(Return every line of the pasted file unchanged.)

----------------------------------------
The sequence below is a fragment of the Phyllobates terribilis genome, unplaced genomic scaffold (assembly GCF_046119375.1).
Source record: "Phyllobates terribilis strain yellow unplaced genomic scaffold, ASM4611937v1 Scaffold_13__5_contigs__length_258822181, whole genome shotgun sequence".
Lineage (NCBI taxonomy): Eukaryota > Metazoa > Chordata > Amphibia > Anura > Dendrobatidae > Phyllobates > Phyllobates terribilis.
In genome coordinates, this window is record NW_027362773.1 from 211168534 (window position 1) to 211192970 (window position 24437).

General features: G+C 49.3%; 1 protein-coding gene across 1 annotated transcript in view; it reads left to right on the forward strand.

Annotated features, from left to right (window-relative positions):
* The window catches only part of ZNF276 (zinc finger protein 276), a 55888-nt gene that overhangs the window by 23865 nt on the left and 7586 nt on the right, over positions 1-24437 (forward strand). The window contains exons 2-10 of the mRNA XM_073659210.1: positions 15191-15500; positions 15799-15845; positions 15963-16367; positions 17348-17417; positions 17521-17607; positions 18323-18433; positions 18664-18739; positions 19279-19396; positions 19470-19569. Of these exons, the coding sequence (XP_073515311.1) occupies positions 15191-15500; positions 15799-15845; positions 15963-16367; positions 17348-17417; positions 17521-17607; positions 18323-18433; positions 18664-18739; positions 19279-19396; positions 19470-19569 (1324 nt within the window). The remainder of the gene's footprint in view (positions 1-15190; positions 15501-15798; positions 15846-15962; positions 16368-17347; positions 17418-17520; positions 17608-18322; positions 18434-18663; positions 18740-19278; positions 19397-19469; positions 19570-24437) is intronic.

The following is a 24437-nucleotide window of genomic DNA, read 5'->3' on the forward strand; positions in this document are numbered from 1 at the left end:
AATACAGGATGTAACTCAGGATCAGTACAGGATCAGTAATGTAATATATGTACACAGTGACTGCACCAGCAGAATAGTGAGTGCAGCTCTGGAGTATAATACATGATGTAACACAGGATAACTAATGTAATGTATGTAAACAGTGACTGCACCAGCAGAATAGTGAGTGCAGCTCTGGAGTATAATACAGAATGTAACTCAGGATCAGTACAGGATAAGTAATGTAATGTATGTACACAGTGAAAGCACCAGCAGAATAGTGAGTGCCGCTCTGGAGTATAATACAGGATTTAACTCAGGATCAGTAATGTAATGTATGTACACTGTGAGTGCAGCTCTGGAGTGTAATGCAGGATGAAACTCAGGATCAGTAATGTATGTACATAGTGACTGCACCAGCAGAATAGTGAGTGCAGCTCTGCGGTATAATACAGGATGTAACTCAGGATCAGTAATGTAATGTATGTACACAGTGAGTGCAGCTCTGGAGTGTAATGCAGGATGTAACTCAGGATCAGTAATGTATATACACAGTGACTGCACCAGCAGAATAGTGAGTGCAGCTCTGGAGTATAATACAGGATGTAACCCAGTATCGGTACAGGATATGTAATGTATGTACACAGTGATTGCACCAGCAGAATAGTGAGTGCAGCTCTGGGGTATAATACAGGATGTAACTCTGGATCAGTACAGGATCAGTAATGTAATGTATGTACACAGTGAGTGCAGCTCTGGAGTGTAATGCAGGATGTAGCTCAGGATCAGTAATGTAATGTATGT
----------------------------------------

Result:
The sequence below is a fragment of the Phyllobates terribilis genome, unplaced genomic scaffold (assembly GCF_046119375.1).
Source record: "Phyllobates terribilis strain yellow unplaced genomic scaffold, ASM4611937v1 Scaffold_13__5_contigs__length_258822181, whole genome shotgun sequence".
Lineage (NCBI taxonomy): Eukaryota > Metazoa > Chordata > Amphibia > Anura > Dendrobatidae > Phyllobates > Phyllobates terribilis.
In genome coordinates, this window is record NW_027362773.1 from 211168534 (window position 1) to 211192970 (window position 24437).

General features: G+C 49.3%; 1 protein-coding gene across 1 annotated transcript in view; it reads left to right on the forward strand.

Annotated features, from left to right (window-relative positions):
* The window catches only part of ZNF276 (zinc finger protein 276), a 55888-nt gene that overhangs the window by 23865 nt on the left and 7586 nt on the right, over positions 1-24437 (forward strand). The window contains exons 2-10 of the mRNA XM_073659210.1: positions 15191-15500; positions 15799-15845; positions 15963-16367; positions 17348-17417; positions 17521-17607; positions 18323-18433; positions 18664-18739; positions 19279-19396; positions 19470-19569. Of these exons, the coding sequence (XP_073515311.1) occupies positions 15191-15500; positions 15799-15845; positions 15963-16367; positions 17348-17417; positions 17521-17607; positions 18323-18433; positions 18664-18739; positions 19279-19396; positions 19470-19569 (1324 nt within the window). The remainder of the gene's footprint in view (positions 1-15190; positions 15501-15798; positions 15846-15962; positions 16368-17347; positions 17418-17520; positions 17608-18322; positions 18434-18663; positions 18740-19278; positions 19397-19469; positions 19570-24437) is intronic.

The following is a 24437-nucleotide window of genomic DNA, read 5'->3' on the forward strand; positions in this document are numbered from 1 at the left end:
AATACAGGATGTAACTCAGGATCAGTACAGGATCAGTAATGTAATATATGTACACAGTGACTGCACCAGCAGAATAGTGAGTGCAGCTCTGGAGTATAATACATGATGTAACACAGGATAACTAATGTAATGTATGTAAACAGTGACTGCACCAGCAGAATAGTGAGTGCAGCTCTGGAGTATAATACAGAATGTAACTCAGGATCAGTACAGGATAAGTAATGTAATGTATGTACACAGTGAAAGCACCAGCAGAATAGTGAGTGCCGCTCTGGAGTATAATACAGGATTTAACTCAGGATCAGTAATGTAATGTATGTACACTGTGAGTGCAGCTCTGGAGTGTAATGCAGGATGAAACTCAGGATCAGTAATGTATGTACATAGTGACTGCACCAGCAGAATAGTGAGTGCAGCTCTGCGGTATAATACAGGATGTAACTCAGGATCAGTAATGTAATGTATGTACACAGTGAGTGCAGCTCTGGAGTGTAATGCAGGATGTAACTCAGGATCAGTAATGTATATACACAGTGACTGCACCAGCAGAATAGTGAGTGCAGCTCTGGAGTATAATACAGGATGTAACCCAGTATCGGTACAGGATATGTAATGTATGTACACAGTGATTGCACCAGCAGAATAGTGAGTGCAGCTCTGGGGTATAATACAGGATGTAACTCTGGATCAGTACAGGATCAGTAATGTAATGTATGTACACAGTGAGTGCAGCTCTGGAGTGTAATGCAGGATGTAGCTCAGGATCAGTAATGTAATGTATGT